Using Moodle to Extend the School Day

For several years, I’ve been intrigued with the potential of Moodle as an online instructional tool.

If you’re not familiar with it, Moodle is a Course Management System, also known as a Learning Management System. Some people even refer to it as a Virtual Learning Environment.

It is a free web application that educators can use to create effective online learning sites.

You can design an entire course, unit by unit, and lesson by lesson. This is, as you can imagine, a MASSIVE undertaking. A less time-consuming task, however, is to use one of its configurable modules.

A teacher here in Jacksonville is using the forum module that is available in Moodle.

Bert Harrell is dean of theology at Episcopal High School. After classes are over, the campus is closed and students return home where they are logging on to Moodle.

In an online forum, they discuss the meaning behind the very works or their personal thoughts after reading about first-century Judaism.

Similar to the way people comment on a Facebook post, students reply to each other, continuing a conversation that may have only been touched on in class.

All along, Mr. Harrell monitors the online conversations, which he requires students in his class to start and participate in.

He says that his goal has been to dissolve the time barrier of the 45-minute class period and also the space barrier.

My take on this is that it DOES sound like a great way to extend the school day and to provide an opportunity for extended learning.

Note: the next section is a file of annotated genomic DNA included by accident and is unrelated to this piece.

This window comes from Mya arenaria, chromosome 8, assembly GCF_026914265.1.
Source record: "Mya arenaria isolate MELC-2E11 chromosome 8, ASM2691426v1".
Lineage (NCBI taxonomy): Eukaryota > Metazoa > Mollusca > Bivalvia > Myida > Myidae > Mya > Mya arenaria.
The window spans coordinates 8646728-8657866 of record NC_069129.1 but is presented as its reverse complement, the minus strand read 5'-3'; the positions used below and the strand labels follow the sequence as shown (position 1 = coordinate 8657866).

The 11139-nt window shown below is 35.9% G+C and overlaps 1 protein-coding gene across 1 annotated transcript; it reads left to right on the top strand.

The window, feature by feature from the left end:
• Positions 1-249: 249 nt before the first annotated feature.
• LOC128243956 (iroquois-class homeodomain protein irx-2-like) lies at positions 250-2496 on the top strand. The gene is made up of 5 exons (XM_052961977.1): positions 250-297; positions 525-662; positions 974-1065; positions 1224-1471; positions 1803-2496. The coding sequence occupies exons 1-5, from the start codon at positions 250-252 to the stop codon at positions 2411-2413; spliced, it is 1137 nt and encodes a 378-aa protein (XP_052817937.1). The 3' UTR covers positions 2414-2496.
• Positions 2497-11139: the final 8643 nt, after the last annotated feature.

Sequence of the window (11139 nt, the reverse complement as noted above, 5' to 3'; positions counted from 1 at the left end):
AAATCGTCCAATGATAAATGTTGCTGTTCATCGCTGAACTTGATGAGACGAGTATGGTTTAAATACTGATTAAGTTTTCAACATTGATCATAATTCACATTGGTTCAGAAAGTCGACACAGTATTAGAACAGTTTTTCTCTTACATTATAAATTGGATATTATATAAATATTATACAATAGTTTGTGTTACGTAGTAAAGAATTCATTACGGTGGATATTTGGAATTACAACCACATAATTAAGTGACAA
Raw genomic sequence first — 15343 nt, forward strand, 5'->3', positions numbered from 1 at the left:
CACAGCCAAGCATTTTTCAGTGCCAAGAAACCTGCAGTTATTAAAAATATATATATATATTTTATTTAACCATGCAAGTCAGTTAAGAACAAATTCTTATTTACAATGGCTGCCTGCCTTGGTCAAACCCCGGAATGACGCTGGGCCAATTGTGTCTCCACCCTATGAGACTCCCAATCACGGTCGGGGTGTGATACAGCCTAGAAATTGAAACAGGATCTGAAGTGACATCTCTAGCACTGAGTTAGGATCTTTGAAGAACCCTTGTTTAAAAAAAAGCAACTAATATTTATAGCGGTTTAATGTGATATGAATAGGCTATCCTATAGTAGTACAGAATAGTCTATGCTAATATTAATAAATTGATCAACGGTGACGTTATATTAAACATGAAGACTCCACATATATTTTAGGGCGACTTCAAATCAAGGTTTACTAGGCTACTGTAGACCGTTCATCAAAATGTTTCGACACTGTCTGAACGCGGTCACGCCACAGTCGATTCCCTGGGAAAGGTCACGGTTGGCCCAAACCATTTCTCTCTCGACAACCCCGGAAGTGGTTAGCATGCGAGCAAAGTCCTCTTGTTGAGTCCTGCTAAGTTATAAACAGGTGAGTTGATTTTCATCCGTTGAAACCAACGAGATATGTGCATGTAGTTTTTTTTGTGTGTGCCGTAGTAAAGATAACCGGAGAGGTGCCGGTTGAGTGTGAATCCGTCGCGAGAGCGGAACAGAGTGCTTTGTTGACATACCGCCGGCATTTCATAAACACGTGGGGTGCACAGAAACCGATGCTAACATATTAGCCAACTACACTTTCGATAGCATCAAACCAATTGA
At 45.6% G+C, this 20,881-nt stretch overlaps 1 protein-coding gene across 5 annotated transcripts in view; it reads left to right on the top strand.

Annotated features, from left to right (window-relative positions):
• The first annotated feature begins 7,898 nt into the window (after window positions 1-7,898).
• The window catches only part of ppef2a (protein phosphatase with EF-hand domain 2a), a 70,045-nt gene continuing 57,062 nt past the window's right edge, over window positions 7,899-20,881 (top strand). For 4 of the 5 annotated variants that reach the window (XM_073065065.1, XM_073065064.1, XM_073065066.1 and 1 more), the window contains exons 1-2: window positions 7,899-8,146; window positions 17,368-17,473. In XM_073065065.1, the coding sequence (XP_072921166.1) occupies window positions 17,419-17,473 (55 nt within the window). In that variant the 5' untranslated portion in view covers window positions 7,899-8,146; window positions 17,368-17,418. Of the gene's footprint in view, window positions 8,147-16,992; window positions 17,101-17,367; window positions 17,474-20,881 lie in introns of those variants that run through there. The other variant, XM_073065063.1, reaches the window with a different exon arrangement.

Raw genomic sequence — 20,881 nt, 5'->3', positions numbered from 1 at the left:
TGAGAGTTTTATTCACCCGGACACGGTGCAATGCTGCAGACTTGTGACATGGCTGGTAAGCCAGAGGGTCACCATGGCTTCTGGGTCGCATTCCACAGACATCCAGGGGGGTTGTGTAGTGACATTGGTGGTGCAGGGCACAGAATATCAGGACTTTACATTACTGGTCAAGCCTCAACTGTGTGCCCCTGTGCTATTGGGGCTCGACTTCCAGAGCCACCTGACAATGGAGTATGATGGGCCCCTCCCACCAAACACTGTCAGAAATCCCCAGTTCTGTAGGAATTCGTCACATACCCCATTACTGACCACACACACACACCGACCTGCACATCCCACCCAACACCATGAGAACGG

The downside, however, is that even if you use an isolated Moodle module, you’re going to have your hands full.

A few summers ago, I was looking into the possibility of using Moodle to develop a course that would complement my efforts in the classroom. My thinking was that I could use my trusty digital projector to display contents of the class.

I downloaded Moodle and attempted to install it. I MUST say that THAT is a daunting task. There are a lot of instructions involving not only setting up the application, but also configuring it on a server so that it can be accessed by students.

I was determined, however.

After about a week or so, the struggle with the setup just simply overwhelmed me.

Because I haven’t looked at it for several years, it may be that things have improved in the meantime. If you’re up for a challenge and you’re technically inclined, Moodle may very well add to your instructional efforts.

Have you used Moodle? What are your thoughts here?

Coming Friday:  BuddyPress–An Easier Way to Set Up a Forum